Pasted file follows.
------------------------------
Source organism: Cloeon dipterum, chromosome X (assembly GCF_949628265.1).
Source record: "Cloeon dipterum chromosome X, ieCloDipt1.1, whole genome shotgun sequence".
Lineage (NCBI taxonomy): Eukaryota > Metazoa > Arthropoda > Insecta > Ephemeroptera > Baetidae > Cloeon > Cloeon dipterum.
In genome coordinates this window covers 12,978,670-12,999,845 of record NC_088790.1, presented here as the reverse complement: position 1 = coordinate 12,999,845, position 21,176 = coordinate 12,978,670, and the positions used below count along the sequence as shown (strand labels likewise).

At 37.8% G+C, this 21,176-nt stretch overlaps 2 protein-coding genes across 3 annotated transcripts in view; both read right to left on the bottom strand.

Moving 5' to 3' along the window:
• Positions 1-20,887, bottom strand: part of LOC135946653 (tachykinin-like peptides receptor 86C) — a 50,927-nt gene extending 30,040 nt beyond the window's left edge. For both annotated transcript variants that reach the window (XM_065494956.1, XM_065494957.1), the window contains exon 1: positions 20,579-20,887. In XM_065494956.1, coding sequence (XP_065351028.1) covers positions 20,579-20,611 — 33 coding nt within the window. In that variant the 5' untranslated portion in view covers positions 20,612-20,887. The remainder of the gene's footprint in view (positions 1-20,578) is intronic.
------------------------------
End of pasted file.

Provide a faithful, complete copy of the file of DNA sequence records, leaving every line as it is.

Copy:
Source organism: Cloeon dipterum, chromosome X (assembly GCF_949628265.1).
Source record: "Cloeon dipterum chromosome X, ieCloDipt1.1, whole genome shotgun sequence".
Lineage (NCBI taxonomy): Eukaryota > Metazoa > Arthropoda > Insecta > Ephemeroptera > Baetidae > Cloeon > Cloeon dipterum.
In genome coordinates this window covers 12,978,670-12,999,845 of record NC_088790.1, presented here as the reverse complement: position 1 = coordinate 12,999,845, position 21,176 = coordinate 12,978,670, and the positions used below count along the sequence as shown (strand labels likewise).

At 37.8% G+C, this 21,176-nt stretch overlaps 2 protein-coding genes across 3 annotated transcripts in view; both read right to left on the bottom strand.

Moving 5' to 3' along the window:
• Positions 1-20,887, bottom strand: part of LOC135946653 (tachykinin-like peptides receptor 86C) — a 50,927-nt gene extending 30,040 nt beyond the window's left edge. For both annotated transcript variants that reach the window (XM_065494956.1, XM_065494957.1), the window contains exon 1: positions 20,579-20,887. In XM_065494956.1, coding sequence (XP_065351028.1) covers positions 20,579-20,611 — 33 coding nt within the window. In that variant the 5' untranslated portion in view covers positions 20,612-20,887. The remainder of the gene's footprint in view (positions 1-20,578) is intronic.